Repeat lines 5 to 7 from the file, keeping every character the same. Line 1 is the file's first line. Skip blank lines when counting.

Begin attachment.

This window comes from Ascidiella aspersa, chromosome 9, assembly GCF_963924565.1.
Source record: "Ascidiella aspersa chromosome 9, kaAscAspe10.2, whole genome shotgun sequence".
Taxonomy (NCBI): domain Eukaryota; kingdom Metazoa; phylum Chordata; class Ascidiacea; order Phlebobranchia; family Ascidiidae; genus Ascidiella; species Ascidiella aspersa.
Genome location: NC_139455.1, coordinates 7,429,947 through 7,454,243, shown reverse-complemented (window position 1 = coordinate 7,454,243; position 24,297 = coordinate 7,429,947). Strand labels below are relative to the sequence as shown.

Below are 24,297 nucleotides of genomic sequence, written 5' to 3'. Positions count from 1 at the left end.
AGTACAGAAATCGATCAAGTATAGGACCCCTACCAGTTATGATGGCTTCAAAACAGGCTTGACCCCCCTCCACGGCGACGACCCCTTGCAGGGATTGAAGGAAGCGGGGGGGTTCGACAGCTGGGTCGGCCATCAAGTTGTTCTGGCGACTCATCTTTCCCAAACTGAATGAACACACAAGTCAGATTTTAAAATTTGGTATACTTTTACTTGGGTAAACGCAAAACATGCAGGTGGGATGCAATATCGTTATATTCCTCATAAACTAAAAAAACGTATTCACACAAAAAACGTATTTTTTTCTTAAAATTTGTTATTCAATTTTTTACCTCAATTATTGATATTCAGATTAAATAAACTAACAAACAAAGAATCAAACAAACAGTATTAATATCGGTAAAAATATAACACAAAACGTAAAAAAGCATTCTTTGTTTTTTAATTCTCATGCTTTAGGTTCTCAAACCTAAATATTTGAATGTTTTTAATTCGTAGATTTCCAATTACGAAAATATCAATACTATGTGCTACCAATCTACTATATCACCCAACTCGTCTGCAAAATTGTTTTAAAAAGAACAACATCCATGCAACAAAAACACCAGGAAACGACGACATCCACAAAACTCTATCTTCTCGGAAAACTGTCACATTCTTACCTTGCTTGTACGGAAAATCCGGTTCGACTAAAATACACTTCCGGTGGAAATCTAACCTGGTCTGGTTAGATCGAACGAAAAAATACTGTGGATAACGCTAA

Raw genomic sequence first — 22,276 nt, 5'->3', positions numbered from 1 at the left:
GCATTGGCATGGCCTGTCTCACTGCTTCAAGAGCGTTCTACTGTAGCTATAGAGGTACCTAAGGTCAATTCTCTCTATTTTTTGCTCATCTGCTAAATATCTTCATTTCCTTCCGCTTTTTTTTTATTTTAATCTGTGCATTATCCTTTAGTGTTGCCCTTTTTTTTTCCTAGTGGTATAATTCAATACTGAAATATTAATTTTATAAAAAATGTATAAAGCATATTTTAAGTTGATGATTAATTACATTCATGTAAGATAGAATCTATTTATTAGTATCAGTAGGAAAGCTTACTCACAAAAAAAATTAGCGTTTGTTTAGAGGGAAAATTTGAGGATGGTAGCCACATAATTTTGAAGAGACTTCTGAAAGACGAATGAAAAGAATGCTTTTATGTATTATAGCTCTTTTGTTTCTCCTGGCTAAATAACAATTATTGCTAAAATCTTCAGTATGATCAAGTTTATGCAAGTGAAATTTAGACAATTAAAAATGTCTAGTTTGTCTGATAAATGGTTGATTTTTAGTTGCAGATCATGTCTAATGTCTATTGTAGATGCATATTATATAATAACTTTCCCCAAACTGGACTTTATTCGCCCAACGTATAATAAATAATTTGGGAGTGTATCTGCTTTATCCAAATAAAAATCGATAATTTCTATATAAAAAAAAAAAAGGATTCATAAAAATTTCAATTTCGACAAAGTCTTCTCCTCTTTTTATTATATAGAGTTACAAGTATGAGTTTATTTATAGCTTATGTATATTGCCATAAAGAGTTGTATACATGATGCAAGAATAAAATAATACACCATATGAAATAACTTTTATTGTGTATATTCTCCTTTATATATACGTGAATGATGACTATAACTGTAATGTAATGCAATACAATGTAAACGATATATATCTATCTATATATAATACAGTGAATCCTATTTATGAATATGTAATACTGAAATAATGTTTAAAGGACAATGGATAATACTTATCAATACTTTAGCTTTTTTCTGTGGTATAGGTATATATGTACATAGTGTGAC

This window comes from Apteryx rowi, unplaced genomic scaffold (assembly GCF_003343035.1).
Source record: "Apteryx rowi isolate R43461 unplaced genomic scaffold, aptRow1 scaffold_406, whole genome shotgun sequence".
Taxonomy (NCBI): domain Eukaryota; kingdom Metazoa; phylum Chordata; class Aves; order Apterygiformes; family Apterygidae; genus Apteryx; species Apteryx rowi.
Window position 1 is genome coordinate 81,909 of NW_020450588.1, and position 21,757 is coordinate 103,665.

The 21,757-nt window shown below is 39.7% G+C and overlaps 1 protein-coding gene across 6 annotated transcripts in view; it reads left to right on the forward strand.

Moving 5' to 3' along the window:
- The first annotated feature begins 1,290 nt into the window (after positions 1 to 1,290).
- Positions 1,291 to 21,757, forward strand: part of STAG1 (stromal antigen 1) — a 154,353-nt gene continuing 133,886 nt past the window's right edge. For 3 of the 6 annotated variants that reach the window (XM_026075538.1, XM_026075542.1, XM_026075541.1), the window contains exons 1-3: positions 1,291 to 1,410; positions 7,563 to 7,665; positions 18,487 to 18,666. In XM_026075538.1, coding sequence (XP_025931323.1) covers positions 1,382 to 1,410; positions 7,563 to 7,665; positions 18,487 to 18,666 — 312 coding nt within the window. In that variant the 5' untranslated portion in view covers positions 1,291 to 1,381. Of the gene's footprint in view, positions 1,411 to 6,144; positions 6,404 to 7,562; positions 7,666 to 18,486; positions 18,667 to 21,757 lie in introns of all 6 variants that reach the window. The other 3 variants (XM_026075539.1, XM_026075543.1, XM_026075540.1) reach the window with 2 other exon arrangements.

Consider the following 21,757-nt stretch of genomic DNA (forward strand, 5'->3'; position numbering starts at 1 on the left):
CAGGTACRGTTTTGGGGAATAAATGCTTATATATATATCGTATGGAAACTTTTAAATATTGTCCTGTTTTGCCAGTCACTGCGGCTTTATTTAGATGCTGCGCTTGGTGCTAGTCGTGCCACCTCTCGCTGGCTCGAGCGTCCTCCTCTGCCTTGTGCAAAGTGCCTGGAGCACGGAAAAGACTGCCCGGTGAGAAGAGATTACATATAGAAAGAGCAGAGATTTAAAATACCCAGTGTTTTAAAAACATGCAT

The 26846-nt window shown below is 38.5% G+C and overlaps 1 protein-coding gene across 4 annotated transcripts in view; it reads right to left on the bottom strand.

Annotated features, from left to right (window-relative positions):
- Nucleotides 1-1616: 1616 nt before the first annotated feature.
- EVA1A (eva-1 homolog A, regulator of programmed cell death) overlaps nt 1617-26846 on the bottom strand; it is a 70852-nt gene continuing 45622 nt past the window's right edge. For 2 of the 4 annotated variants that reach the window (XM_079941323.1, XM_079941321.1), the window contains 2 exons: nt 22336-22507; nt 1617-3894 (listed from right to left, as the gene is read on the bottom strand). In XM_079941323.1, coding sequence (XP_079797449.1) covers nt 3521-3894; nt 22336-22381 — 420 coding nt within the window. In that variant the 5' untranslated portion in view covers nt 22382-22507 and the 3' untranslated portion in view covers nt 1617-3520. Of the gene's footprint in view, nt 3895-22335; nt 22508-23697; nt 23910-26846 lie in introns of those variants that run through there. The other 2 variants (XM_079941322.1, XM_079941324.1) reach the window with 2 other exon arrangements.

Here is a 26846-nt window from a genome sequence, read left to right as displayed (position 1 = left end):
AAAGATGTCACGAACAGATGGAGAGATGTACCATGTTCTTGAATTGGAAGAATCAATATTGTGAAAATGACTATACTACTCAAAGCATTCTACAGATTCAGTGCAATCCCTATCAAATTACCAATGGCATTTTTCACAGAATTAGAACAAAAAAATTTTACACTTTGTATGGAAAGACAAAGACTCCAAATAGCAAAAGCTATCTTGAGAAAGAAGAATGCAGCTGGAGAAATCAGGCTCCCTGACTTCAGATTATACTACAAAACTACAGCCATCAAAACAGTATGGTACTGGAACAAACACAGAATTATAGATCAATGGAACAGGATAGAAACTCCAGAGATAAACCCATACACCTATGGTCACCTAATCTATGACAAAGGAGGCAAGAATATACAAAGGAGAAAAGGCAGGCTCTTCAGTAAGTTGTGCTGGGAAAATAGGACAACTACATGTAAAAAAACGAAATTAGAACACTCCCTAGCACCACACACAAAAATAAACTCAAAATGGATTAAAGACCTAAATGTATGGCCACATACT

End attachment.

Below are 24,297 nucleotides of genomic sequence, written 5' to 3'. Positions count from 1 at the left end.
AGTACAGAAATCGATCAAGTATAGGACCCCTACCAGTTATGATGGCTTCAAAACAGGCTTGACCCCCCTCCACGGCGACGACCCCTTGCAGGGATTGAAGGAAGCGGGGGGGTTCGACAGCTGGGTCGGCCATCAAGTTGTTCTGGCGACTCATCTTTCCCAAACTGAATGAACACACAAGTCAGATTTTAAAATTTGGTATACTTTTACTTGGGTAAACGCAAAACATGCAGGTGGGATGCAATATCGTTATATTCCTCATAAACTAAAAAAACGTATTCACACAAAAAACGTATTTTTTTCTTAAAATTTGTTATTCAATTTTTTACCTCAATTATTGATATTCAGATTAAATAAACTAACAAACAAAGAATCAAACAAACAGTATTAATATCGGTAAAAATATAACACAAAACGTAAAAAAGCATTCTTTGTTTTTTAATTCTCATGCTTTAGGTTCTCAAACCTAAATATTTGAATGTTTTTAATTCGTAGATTTCCAATTACGAAAATATCAATACTATGTGCTACCAATCTACTATATCACCCAACTCGTCTGCAAAATTGTTTTAAAAAGAACAACATCCATGCAACAAAAACACCAGGAAACGACGACATCCACAAAACTCTATCTTCTCGGAAAACTGTCACATTCTTACCTTGCTTGTACGGAAAATCCGGTTCGACTAAAATACACTTCCGGTGGAAATCTAACCTGGTCTGGTTAGATCGAACGAAAAAATACTGTGGATAACGCTAA

Raw genomic sequence first — 22,276 nt, 5'->3', positions numbered from 1 at the left: